In 1802 a French immigrant, Eleuthère Irénée du Pont, chose the banks of the Brandywine River on which to start his black powder mills. He chose the location because of the natural energy that the water provided; the availability of timber and willow trees (used to produce quality charcoal required for superior black powder); the proximity to the Delaware River (on which the other ingredients of the powder, sulfur, and saltpeter could be shipped); and the quarries of granite which would provide building materials for the mills. The E. I. du Pont de Nemours & Company's black powder manufactory became the largest in the world. In 1921 the mills along the Brandywine closed and parcels of property were sold. It was on the occasion of the DuPont Company's 150th anniversary in 1952, that plans for a museum were established. The research library was founded by Pierre S. du Pont (1870 -1954) as the Longwood Library in 1953. Eight years later it merged with Hagley Museum and moved to the site of the original DuPont Company powder works near Wilmington, Delaware.
Origins of the name Hagley
Hagley historians only know that the name was already in use well before E. I. du Pont expanded downstream from Eleutherian Mills in 1813 by purchasing the land that became the Hagley Yards. An 1813 document refers to the land as Hagley and it had been called Hagley as early as 1797, when its owner (Philadelphia Quaker merchant Rumford Dawes) applied for insurance on buildings that were said to be located in a place called Hagley on the Brandywine. Dawes had acquired the property in 1783. Since the name Hagley did not appear on the documents transferring ownership at that time, it seems likely that Dawes gave this name to the Brandywine location.
It seems likely that Delaware's Hagley was named for an English estate that was well known in the second half of the eighteenth century. It is possible that Dawes chose the name based on the English narrative poem "The Seasons" by James Thomson. Hagley Park was the seat of Thomson's patron the Baron Lyttleton, and the poem's description of a sylvan dale is strikingly reminiscent of the Brandywine Valley. "The Seasons" was popular in Philadelphia at the time that Rumford Dawes acquired and named Hagley. No other place of that name is known to have existed in eighteenth-century Europe or America.
The English Hagley estate is located in the West Midlands countryside approximately ten miles southeast of Birmingham.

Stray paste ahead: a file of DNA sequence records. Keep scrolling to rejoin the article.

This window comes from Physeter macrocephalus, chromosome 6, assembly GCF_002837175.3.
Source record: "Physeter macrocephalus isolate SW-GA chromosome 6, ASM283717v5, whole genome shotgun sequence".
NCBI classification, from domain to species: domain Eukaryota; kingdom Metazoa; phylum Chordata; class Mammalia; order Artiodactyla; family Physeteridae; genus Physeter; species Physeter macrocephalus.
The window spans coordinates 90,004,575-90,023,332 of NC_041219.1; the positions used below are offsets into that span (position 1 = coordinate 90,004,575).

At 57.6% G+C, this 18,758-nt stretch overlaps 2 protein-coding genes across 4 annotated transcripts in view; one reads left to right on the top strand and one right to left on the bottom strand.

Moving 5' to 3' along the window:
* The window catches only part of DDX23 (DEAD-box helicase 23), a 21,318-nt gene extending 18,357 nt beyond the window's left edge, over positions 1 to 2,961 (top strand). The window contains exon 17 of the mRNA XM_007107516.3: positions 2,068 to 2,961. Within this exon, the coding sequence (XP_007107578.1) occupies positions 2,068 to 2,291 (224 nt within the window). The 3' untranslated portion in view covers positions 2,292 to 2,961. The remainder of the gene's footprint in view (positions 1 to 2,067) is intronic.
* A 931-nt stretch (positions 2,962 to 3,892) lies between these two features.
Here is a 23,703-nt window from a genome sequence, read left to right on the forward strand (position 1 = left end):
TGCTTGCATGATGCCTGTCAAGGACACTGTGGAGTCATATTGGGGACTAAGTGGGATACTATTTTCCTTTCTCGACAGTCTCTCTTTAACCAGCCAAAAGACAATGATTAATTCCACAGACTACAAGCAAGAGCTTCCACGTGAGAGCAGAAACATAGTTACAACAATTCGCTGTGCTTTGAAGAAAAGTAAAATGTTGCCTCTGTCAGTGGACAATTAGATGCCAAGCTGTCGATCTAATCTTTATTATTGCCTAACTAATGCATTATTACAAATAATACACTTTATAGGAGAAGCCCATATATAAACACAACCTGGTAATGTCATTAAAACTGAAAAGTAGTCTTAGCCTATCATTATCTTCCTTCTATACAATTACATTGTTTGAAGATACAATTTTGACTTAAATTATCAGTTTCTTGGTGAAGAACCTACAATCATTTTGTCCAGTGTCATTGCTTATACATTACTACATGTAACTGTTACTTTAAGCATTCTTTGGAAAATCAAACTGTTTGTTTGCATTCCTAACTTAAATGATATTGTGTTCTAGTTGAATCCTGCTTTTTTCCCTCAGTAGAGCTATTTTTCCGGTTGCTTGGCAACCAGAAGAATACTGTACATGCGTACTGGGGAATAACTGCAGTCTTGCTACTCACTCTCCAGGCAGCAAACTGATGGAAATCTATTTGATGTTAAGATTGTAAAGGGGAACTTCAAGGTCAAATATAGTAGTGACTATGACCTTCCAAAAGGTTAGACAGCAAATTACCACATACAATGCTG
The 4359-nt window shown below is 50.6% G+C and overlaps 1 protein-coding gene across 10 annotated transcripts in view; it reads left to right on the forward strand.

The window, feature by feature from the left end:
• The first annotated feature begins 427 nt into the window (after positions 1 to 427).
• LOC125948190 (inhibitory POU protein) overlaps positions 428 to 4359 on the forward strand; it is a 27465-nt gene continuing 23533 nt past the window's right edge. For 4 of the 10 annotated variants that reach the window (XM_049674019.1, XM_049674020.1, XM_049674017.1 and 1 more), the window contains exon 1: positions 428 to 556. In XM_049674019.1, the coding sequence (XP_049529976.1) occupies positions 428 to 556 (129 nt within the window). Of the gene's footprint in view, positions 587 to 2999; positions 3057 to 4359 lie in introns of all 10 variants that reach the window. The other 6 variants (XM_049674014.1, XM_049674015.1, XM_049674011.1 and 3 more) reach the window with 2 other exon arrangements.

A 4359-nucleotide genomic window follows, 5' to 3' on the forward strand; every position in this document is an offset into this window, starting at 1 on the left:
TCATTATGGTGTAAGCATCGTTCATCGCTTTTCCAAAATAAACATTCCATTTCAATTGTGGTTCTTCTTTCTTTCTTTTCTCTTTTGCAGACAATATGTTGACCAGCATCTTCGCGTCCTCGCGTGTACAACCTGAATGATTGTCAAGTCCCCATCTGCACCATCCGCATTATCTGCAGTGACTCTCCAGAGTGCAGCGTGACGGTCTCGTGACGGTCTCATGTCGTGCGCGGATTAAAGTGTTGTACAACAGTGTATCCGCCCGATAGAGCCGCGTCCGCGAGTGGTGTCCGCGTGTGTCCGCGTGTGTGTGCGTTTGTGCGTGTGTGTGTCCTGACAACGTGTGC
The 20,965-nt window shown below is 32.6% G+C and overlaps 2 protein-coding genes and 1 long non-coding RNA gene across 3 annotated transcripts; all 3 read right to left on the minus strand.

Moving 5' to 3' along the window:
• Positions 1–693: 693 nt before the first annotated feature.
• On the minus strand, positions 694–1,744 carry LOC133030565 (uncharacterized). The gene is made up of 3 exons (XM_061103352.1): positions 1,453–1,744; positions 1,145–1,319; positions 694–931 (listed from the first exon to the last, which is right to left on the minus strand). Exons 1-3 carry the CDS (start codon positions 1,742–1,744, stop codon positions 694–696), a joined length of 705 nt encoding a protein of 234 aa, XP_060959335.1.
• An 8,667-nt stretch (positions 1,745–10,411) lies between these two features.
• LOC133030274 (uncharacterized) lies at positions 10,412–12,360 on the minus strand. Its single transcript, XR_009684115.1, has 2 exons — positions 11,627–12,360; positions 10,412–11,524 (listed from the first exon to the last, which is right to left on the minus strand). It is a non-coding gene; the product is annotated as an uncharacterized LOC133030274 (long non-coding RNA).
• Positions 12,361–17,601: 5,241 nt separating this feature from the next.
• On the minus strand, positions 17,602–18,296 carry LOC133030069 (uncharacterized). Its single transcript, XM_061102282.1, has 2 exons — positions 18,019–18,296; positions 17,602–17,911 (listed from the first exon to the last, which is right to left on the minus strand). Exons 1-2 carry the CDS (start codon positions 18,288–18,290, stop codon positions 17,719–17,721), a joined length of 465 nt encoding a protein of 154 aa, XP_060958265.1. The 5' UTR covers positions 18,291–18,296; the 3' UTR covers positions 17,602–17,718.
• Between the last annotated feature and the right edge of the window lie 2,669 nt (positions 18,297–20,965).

Chronology of Hagley Museum and Library
1952 - The Eleutherian Mills-Hagley Foundation, a non-profit, educational corporation received its charter from the State of Delaware.
1957 - Hagley Museum was dedicated with the opening of the Henry Clay Mill building.
1961 - The Longwood Library, founded in 1953 by Pierre S. du Pont, merged with Hagley Museum and opened at the site of the original DuPont Company's powder works at Hagley.
1962 - A second exhibition building, the Millwright Shop, opened with working models of the powder-making process.
1964 - Eleutherian Mills, the du Pont family's ancestral home, was opened to the public.
1966 - Designation of museum property as a National Historic Landmark.
1969 - Restoration of the first DuPont Company Office was completed.
1971 - Restoration of the E. I. du Pont Garden began.
1982 – Workers' Hill opened. First fireworks show produced for Hagley members in honor of the museum's 25th anniversary. The annual fireworks continues on two weekends in June.
1984 - Hagley Museum and Library was designated as the official name of the institution. (Eleutherian Mills-Hagley Foundation continues as the legal corporation name of the organization.)
1996 - Hagley's first car show, 100 Years of Cars, held to honor 100 years of America's automotive heritage. The annual car show continues on the third Sunday in September.
1999 - The kitchen in Hagley's Eleutherian Mills opens to visitors.
2002 - Two new exhibits, "DuPont Science and Discovery” and "DuPont: The Explosives Era," open at Hagley in honor of the DuPont Company's 200th anniversary.
2007 – New accessible entrance to Visitor Center completed.